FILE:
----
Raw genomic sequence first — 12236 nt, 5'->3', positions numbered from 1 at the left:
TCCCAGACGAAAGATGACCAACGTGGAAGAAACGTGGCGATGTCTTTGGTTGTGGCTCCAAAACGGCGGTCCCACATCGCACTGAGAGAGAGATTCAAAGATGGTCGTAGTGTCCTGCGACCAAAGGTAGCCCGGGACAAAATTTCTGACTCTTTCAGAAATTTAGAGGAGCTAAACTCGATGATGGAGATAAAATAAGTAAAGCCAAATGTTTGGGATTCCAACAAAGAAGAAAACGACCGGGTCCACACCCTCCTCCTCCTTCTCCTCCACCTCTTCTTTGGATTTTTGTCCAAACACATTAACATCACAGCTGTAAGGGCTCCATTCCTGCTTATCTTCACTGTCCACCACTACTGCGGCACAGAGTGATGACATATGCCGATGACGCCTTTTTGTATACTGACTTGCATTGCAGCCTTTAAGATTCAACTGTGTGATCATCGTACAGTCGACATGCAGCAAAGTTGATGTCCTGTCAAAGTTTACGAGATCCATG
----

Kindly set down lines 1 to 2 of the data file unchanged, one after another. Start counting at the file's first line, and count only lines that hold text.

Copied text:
Raw genomic sequence first — 12236 nt, 5'->3', positions numbered from 1 at the left:
TCCCAGACGAAAGATGACCAACGTGGAAGAAACGTGGCGATGTCTTTGGTTGTGGCTCCAAAACGGCGGTCCCACATCGCACTGAGAGAGAGATTCAAAGATGGTCGTAGTGTCCTGCGACCAAAGGTAGCCCGGGACAAAATTTCTGACTCTTTCAGAAATTTAGAGGAGCTAAACTCGATGATGGAGATAAAATAAGTAAAGCCAAATGTTTGGGATTCCAACAAAGAAGAAAACGACCGGGTCCACACCCTCCTCCTCCTTCTCCTCCACCTCTTCTTTGGATTTTTGTCCAAACACATTAACATCACAGCTGTAAGGGCTCCATTCCTGCTTATCTTCACTGTCCACCACTACTGCGGCACAGAGTGATGACATATGCCGATGACGCCTTTTTGTATACTGACTTGCATTGCAGCCTTTAAGATTCAACTGTGTGATCATCGTACAGTCGACATGCAGCAAAGTTGATGTCCTGTCAAAGTTTACGAGATCCATG